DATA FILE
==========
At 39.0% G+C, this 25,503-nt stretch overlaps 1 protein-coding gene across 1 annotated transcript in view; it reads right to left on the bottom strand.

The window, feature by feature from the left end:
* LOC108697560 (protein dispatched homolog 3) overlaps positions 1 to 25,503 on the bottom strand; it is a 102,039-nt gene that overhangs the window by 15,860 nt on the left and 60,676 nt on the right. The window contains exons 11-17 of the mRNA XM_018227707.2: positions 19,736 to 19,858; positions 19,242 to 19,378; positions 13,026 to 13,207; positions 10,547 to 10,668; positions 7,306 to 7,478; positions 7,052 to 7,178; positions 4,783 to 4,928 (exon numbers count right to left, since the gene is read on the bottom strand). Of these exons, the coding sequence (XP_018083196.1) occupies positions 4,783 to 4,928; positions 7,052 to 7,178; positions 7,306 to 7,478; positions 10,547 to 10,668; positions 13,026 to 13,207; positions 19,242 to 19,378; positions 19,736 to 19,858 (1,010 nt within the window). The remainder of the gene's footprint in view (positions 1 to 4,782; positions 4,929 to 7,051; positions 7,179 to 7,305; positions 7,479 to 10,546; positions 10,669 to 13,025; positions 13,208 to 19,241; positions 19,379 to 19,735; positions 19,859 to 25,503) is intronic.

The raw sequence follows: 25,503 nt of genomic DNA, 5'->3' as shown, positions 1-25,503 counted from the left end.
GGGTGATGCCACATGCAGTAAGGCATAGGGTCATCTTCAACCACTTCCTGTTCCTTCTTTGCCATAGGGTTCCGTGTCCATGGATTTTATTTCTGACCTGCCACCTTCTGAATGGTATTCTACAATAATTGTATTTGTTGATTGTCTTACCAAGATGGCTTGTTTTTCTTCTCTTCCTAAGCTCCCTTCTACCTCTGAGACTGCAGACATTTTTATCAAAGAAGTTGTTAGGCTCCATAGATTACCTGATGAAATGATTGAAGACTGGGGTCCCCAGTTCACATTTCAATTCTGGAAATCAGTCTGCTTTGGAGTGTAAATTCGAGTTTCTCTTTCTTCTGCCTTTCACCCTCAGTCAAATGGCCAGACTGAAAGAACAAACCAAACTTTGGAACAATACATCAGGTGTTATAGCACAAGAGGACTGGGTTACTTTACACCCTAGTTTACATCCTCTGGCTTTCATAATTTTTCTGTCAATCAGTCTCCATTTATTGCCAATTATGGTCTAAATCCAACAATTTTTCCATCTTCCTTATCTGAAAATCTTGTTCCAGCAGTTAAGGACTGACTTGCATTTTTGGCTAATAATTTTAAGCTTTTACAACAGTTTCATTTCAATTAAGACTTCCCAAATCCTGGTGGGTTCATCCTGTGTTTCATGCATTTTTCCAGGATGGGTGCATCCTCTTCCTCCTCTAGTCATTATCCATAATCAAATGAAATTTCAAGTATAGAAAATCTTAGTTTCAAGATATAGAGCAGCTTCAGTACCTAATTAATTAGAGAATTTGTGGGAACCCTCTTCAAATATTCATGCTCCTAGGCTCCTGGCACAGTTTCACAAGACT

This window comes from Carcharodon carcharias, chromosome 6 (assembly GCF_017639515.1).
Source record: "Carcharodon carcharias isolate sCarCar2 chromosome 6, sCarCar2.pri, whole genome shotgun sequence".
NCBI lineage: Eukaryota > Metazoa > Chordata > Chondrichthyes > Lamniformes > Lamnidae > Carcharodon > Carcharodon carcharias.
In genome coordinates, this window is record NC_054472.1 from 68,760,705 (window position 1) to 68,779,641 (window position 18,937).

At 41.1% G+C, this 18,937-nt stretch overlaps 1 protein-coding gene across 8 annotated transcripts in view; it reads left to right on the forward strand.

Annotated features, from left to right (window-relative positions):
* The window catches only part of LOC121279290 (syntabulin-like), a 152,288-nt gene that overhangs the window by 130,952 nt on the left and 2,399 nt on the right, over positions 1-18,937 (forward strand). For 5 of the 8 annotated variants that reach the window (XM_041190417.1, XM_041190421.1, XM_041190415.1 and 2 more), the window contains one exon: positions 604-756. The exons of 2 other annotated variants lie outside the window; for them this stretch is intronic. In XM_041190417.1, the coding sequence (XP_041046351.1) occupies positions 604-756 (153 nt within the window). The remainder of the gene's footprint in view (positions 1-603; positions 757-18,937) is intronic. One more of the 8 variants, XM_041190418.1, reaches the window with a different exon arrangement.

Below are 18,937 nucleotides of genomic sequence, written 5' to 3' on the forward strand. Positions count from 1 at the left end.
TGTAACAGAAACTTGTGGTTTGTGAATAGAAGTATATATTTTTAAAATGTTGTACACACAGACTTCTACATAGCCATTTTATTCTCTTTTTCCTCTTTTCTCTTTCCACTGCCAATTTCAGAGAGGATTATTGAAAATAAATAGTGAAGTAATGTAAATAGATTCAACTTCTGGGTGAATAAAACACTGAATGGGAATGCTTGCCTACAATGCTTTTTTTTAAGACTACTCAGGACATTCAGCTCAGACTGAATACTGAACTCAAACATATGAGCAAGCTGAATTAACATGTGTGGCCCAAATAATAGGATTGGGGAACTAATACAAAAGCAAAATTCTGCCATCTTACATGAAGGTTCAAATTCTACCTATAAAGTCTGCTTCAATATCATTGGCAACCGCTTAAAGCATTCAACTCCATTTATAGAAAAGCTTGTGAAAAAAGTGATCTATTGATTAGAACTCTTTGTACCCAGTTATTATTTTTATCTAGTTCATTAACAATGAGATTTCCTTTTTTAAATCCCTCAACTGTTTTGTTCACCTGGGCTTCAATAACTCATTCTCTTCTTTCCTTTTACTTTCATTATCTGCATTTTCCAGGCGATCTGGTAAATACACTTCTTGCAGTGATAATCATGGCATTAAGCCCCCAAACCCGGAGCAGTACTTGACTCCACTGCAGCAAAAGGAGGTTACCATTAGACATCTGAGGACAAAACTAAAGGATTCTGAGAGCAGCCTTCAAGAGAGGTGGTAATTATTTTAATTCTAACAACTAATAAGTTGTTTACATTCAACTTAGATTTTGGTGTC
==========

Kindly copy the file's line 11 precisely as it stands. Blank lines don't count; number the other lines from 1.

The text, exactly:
Annotated features, from left to right (window-relative positions):